The Yes of Mary opens the door to a long way: the Son of God among us. Today begins the ride of the Lord who “went about doing good”, healed our wounds with his wounds, proclaimed our victory with his Resurrection. Jesus walks among his people and from the womb of his mother, wants to follow in our footsteps all the way even the unborn child. He became like us in all things but sin. This event changes radically human existence. The Lord takes our lives and raised to the supernatural order. The presence of the Word of God come in the flesh transforms, without denying, everything human, raises it, places it in the dimension of the Kingdom of God. Thus unborn Jesus illuminates the life of the person in the womb. From our faith in the mystery of the Incarnation of the Word, the human, which is in the order of natural law, acquires new supernatural dimension, without denying the nature, perfected, leads to fulfillment.
This event opens a new perspective to consider the origin and development of life and, in the case before us, Christ in the womb of Mary is hermeneutical key for understanding and interpreting the way and the life. And the rights of the unborn child, to understand more clearly what we, in this regard, says the natural law.
Jesus becomes a child. Jesus begins as every child and is integrated into family life. The tenderness of the mother to the unborn children, the hope of the father (adopted in this case) that has bet the future of the promise, the patient grow a little more each day until they see the light, that all this pregnancy occurs in children, with Jesus takes on a new significance that illuminates the understanding of the mystery of man and mark our existence with values that flourish in attitudes: tenderness, hope, patience. Without these three attitudes (tenderness, hope, patience) you can not respect the life and growth of the unborn child. Tenderness commits us, throws us hope for the future, patience accompanies our hopes on overpost passing day. And the three attitudes are a kind of crimp for the life that is growing day by day.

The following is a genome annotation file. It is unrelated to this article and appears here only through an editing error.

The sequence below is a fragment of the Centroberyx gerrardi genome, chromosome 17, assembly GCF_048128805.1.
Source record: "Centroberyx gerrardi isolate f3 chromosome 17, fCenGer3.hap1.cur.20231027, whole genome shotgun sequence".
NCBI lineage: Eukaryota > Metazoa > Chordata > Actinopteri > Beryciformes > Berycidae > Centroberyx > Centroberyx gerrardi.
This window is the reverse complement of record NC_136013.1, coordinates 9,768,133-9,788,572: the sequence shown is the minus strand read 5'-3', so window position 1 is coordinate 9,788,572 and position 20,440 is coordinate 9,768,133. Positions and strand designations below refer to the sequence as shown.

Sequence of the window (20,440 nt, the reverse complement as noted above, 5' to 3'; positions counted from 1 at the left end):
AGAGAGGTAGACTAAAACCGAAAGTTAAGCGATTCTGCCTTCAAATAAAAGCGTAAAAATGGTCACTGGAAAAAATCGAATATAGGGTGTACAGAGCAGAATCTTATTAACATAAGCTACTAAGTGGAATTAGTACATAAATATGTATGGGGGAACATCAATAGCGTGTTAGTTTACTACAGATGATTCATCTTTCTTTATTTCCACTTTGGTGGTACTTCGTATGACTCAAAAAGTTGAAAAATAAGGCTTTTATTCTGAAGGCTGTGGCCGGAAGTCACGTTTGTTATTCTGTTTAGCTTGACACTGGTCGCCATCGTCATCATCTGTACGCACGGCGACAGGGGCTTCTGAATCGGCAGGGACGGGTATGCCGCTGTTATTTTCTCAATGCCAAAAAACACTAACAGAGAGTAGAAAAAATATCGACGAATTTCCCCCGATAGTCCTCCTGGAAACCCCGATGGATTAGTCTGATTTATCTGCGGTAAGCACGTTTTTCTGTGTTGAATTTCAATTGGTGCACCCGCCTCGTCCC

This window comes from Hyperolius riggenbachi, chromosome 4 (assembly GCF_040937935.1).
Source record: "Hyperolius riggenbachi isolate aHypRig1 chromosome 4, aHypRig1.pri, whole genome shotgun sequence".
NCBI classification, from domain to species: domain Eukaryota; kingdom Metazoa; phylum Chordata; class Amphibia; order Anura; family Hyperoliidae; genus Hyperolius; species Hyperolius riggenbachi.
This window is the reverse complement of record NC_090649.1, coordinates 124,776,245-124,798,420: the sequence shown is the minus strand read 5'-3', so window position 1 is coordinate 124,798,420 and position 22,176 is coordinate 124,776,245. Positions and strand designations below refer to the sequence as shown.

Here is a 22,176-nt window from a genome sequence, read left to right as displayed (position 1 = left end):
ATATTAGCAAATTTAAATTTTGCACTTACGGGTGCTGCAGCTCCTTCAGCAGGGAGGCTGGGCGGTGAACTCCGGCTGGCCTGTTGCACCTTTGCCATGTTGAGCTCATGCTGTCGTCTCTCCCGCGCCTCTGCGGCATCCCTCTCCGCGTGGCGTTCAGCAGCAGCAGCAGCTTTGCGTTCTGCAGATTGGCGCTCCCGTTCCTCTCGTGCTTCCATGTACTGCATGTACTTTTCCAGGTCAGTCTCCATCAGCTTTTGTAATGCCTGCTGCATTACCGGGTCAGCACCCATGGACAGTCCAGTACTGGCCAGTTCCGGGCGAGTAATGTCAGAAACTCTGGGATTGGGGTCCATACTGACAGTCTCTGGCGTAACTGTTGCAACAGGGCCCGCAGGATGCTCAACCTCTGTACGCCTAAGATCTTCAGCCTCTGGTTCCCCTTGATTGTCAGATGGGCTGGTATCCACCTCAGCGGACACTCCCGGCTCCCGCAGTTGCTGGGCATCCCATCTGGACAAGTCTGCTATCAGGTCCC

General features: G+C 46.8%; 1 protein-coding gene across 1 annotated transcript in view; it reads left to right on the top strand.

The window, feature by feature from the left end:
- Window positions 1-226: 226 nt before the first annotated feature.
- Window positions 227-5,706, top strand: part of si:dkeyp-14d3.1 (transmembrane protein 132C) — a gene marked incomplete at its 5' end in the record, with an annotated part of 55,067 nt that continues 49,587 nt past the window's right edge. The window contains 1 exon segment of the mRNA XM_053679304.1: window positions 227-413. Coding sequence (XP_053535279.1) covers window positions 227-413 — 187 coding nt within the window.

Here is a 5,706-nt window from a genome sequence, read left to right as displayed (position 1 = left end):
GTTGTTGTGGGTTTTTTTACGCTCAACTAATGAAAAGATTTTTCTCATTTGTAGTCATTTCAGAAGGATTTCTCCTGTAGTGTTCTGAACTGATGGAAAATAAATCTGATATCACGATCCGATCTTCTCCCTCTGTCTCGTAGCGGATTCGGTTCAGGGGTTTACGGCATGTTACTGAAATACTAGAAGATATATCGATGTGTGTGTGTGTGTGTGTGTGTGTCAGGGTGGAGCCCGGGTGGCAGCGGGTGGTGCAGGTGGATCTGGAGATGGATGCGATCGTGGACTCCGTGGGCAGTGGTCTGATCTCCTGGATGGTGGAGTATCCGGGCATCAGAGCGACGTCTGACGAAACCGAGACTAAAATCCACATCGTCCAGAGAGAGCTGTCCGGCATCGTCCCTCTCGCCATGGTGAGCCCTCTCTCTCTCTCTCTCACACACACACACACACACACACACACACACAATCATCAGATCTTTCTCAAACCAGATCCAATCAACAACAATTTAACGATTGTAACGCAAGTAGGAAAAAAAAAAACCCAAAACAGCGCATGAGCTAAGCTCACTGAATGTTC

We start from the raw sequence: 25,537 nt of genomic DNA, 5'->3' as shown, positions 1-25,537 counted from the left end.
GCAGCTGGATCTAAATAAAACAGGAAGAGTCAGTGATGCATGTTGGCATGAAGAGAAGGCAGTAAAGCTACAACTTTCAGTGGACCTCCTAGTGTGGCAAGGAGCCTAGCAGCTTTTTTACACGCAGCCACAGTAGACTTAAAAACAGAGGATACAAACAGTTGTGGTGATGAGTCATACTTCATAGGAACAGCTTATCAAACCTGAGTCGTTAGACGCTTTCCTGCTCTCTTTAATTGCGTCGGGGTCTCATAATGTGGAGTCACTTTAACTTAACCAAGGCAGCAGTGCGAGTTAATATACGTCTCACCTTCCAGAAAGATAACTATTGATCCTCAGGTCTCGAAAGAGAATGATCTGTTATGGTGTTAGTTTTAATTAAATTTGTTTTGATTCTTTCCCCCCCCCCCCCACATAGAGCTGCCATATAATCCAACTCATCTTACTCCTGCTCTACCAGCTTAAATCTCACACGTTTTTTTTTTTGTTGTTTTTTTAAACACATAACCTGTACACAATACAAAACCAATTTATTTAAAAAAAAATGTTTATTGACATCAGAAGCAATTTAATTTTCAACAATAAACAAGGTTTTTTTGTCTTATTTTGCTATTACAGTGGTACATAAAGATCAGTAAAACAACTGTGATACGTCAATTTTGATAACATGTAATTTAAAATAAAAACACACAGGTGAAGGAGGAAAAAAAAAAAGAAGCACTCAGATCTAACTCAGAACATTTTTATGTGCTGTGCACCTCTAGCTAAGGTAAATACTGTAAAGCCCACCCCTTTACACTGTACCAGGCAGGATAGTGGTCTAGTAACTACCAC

When these attitudes are not, then the child becomes an “object”, away from his father and his mother, and often “something” that bothers someone intruder in the lives of adults who seek to live in peace, folded about themselves in a paralyzing selfishness. From the bosom of his Mother Jesus accepts all risks of selfishness. Already born, but still a child, he was subjected to persecution of Herod who “killed the children in their flesh because he killed the fear in his heart.” Today also children and unborn children, the threat selfishness of those who suffer the shadow of despair in his heart, sowing fear and hopelessness that leads to killing. Today also our individualistic culture refuses to be fruitful, takes refuge in a leveling down permissiveness, although the price of the non-fertility is innocent blood. Today we are also influenced by the human biodegrader theism, that theism spray that aims to meet the great truth: “the Word is come in the flesh”. Today also the cultural proposal to withdraw into himself in a selfishly individualistic dimension is built at the expense of the rights of the people, of the children. These are traits of modern Herod.
The Incarnation of the Word, Jesus unborn child in the womb of Mary, once again calls us to courage. We do not degrade in simplistic culture overrides us and always-kills because of a little-ends up being a culture of death. We claim the presence of Christ and in the bosom of his mother, who relocates presence reality of the unborn child. Here is founded our Yes to life, a reasoned Yes for Life wanted to share that which is our Way. In Christ the centrality of man as a masterpiece of creation is fulfilled. Participating in the fullness understand more deeply the mystery of man from the moment of conception and order natural ethics governing this life.
In this day of the Incarnation of the Word I want to ask our Mother, the Virgin Mary, that puts us close to Jesus. That will grow in our hearts attitudes of tenderness, hope, and patience to safeguard all human life, especially the most fragile, the most marginalized, the least you can defend. So be it.
Buenos Aires, March 25, 2004.
Card. Jorge Mario Bergoglio S.J.